Within Java the `garbage collection' process (that is a permanently running `background' thread), ensures that maintaining information on free/allocated memory space is handled by the Java run-time environment, i.e. the application developer or users of a program do not have to be concerned with this.

2. An Elementary Dynamic Data Structure: Linked Lists

The ADT known as a Linked List is the simplest example of a data structure providing the capability of `dynamically adapting' to accommodate changes in the quantity of information stored. This structure also provides a basis for building more complex structures qualified by the precise regime in which applications wish to access individual records. It is important to be aware that in their simplest avatars, linked list structures are far from offering a panacea for the problems that were identified earlier. This is especially true when a very large collection (ca. 106+) of records is involved, and so in a typical modern database setting, more sophisticated structures are needed. Linked lists and their basic variations do provide reasonable solutions in a number of systems' programming contexts, e.g. the management of processes in O/S environments; hardware modelling in simulation tools.
The figure below gives an informal depiction of linked list structure.

Figure 5.1:Linked List Structure

In Figure 5.1, the box labelled `List Handle' indicates the name of the list. This contains a reference (or pointer) to the start of the list. Each list cell comprises two parts: the first (labelled `Datum' in the diagram) contains the information held in the list element: this could be anything from a simple value over a primitive type to an arbitrary Object (which could itself be a linked list, but we will defer consideration of more complex structures such as this until later). The second element of a list cell (labelled `Link' in Figure 5.1) is a pointer to the remainder of the list. In the (currently) final list cell, this pointer is set to the null reference.
The mechanism here is one that you have already encountered in the sense of a program's control flow regime: a linked list is a structure that is naturally specified with a recursive, i.e. self-referential, definition, cf. the use of methods with recursive defintions that you saw in COMP101.
Before proceeding to examine how this structure can be implemented as a Java class, we make some general observations about its organisation.
  1. The form shown in Figure 5.1., illustrates the fact that individual cells within a list cannot be accessed in an arbitrary order: even if an application knows that the k'th cell (from the start) is required, this must be obtained by traversing the preceding k-1 locations. This is one main difference between linked list and array structures, in the latter case the k'th element can be obtained `immediately'.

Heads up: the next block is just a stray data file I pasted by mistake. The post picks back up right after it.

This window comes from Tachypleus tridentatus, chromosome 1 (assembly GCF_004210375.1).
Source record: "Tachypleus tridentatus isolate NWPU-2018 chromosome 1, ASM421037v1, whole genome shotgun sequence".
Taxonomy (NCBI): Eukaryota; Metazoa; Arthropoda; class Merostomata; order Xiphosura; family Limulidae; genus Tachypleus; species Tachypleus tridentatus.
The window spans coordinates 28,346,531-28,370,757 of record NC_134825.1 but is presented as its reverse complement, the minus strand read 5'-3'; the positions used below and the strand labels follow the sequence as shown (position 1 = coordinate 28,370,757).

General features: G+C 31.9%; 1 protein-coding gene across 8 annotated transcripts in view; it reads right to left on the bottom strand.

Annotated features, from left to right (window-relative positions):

2. In any complete realisation of a linked list ADT there are a number of basic methods that will be required in order to make such useful:
    1. A method to obtain the datum contained in the first cell (or list head)
    2. A method to test whether a given list (i.e. list handle) is empty, i.e. comprises only the null reference.
    3. A method to obtain the list formed by removing the first cell.
    4. A method to add a cell to the head of an existing list.
  3. The methods described in (2) are `complete' in the sense that they suffice to realise any processing of a list that can be performed, e.g.
    1. Inserting a new cell at any place in a list (Insertion).
    2. Concatenating two distinct lists into a single list (Appending).
    3. Reversing the order of cells in a list, i.e. so that the datum in the final cell becoming the head cell's datum.
  4. Linked lists provide the basis for realising specific data ordering regimes such as:
    Queues (First In First Out): elements are accessible respecting the order they were added as cells
    Stacks (First In Last Out): elements are accessed in the reverse of the order they were added
    Deques (Double Ended Queues): the last element or the first element can be obtained immediately
Having presented an informal schematic description of how a linked list operates, a more formal definition of its abstract structure can be given.
Definition: A Linked List data structure, L, is recursively defined as:
  • L is the empty list, i.e. the list handle is the null reference. OR
  • L is of the form
    Head :: L*
    where Head contains a datum item and L* is a list. The notation `::' indicates that part of the `Head' cell is a handle indicating (pointing at/referencing) the linked list L*.

Abstract Definition of Linked List Structure

3. Implementation of Linked Lists as a Java Class